For Windows you can just check the DataFlavor.isFlavorJavaFileListType() and then get your data like this

List<File> dropppedFiles = (List<File>)transferable.getTransferData(DataFlavor.javaFileListFlavor)

For Linux (and probably Solaris) the DataFlavor is a little trickier. You'll need to make your own DataFlavor and the Transferable type will be different

nixFileDataFlavor = new DataFlavor("text/uri-list;class=java.lang.String");
String data = (String)transferable.getTransferData(nixFileDataFlavor);
for(StringTokenizer st = new StringTokenizer(data, "\r\n"); st.hasMoreTokens();)
{
    String token = st.nextToken().trim();
    if(token.startsWith("#") || token.isEmpty())
    {
         // comment line, by RFC 2483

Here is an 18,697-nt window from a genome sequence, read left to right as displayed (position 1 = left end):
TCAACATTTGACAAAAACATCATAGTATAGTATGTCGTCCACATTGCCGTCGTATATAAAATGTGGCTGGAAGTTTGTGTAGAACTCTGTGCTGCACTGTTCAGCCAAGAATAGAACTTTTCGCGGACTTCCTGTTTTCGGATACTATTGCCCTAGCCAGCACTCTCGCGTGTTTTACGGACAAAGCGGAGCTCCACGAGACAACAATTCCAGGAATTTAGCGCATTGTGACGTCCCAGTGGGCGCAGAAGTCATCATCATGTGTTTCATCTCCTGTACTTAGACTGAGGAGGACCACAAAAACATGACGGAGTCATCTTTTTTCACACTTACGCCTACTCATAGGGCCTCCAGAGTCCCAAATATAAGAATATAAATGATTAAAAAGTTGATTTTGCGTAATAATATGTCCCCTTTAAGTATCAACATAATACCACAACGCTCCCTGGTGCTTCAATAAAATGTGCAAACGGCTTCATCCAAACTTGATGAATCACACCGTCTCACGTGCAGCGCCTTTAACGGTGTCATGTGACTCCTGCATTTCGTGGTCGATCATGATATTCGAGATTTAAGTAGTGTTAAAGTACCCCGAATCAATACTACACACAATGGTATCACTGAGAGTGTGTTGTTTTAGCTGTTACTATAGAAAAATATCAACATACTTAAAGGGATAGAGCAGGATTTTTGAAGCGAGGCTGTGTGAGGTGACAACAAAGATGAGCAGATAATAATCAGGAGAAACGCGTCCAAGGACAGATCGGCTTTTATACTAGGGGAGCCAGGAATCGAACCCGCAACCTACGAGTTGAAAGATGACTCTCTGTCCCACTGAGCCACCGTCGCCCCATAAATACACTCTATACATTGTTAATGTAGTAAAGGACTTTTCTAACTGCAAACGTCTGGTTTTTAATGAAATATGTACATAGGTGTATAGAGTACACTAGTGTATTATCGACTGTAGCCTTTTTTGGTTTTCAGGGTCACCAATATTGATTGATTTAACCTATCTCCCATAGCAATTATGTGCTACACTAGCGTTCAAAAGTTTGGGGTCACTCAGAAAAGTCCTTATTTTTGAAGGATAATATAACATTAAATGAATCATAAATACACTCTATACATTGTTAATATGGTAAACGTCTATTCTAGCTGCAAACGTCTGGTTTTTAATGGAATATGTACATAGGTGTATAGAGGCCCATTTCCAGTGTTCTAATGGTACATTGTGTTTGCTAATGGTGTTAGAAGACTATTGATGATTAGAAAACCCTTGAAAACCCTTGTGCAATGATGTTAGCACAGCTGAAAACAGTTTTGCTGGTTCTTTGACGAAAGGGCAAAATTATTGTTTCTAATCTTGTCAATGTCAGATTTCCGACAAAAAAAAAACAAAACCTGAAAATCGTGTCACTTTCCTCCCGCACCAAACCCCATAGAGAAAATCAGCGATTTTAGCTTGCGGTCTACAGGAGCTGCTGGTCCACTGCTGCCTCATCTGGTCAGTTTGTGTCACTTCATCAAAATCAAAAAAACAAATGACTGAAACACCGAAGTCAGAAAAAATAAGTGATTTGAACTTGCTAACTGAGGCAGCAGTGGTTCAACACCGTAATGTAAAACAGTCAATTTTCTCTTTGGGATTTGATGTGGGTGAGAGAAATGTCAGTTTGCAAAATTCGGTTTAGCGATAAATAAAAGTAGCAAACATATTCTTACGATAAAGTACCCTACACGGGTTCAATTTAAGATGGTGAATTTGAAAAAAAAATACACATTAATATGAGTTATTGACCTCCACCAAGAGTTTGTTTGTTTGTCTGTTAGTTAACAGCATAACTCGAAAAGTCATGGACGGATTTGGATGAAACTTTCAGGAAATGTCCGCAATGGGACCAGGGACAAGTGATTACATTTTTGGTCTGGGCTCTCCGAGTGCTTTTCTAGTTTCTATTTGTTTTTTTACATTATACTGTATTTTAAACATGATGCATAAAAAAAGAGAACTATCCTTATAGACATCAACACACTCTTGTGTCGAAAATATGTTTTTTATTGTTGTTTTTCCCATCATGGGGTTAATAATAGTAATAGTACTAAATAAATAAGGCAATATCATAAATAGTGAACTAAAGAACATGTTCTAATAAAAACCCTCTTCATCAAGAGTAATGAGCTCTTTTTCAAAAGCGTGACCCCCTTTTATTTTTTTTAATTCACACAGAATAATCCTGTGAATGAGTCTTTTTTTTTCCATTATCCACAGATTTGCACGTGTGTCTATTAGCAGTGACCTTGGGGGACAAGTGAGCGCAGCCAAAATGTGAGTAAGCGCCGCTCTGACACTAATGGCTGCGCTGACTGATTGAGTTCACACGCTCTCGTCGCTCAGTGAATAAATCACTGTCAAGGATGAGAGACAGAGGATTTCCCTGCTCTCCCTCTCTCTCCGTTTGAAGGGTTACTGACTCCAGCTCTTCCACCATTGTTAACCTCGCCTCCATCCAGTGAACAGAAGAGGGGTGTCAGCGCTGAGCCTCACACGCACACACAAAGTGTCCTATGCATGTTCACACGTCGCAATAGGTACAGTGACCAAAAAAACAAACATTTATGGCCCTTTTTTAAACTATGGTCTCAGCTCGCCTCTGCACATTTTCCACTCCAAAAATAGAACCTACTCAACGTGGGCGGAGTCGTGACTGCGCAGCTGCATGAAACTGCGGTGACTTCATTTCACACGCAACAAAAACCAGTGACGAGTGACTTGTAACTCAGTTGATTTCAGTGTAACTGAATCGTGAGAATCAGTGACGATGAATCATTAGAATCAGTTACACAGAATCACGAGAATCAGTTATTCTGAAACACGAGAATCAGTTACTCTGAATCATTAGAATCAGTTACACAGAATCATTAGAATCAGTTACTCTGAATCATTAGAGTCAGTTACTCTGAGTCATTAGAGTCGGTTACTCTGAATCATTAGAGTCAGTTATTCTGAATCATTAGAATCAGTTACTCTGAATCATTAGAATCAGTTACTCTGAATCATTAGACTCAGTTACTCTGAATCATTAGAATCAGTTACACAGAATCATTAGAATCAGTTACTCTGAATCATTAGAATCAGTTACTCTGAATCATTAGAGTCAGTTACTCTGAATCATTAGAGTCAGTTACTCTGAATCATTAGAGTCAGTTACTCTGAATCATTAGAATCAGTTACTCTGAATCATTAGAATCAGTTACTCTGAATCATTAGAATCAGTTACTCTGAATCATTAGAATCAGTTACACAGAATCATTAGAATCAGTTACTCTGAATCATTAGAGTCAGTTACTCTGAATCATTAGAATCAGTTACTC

continue;
    }
    try
    {
         File file = new File(new URI(token))
         // store this somewhere
    }
    catch(...)
    {
       // do something good
       ....
    }
}
4
  • 1
    +1 Thank you very much! :) However, [thankfully] this trick is not necessary with Java7. Mar 7, 2012 at 17:27
  • @Oleg: With Java 7 do you mean that the DataFlavor will be javaFileListFlavor irrespective of platform?
    – Adamski
    Aug 22, 2012 at 16:43
  • 6
    @Adamski Yes, with Java 7 JRE, usage of javaFileListFlavor is enough (at least on Windows and Linux). Sep 14, 2012 at 16:58
  • After reading the DragDrop link, I found this page helped me support drag drop very efficiently for a custom JComponent of mine: docs.oracle.com/javase/tutorial/uiswing/dnd/toplevel.html (all I had to do was implement the handler) Mar 17, 2018 at 0:49
34

There is an example program which contains a class which can be used for facilitating drag and drop for files and folders: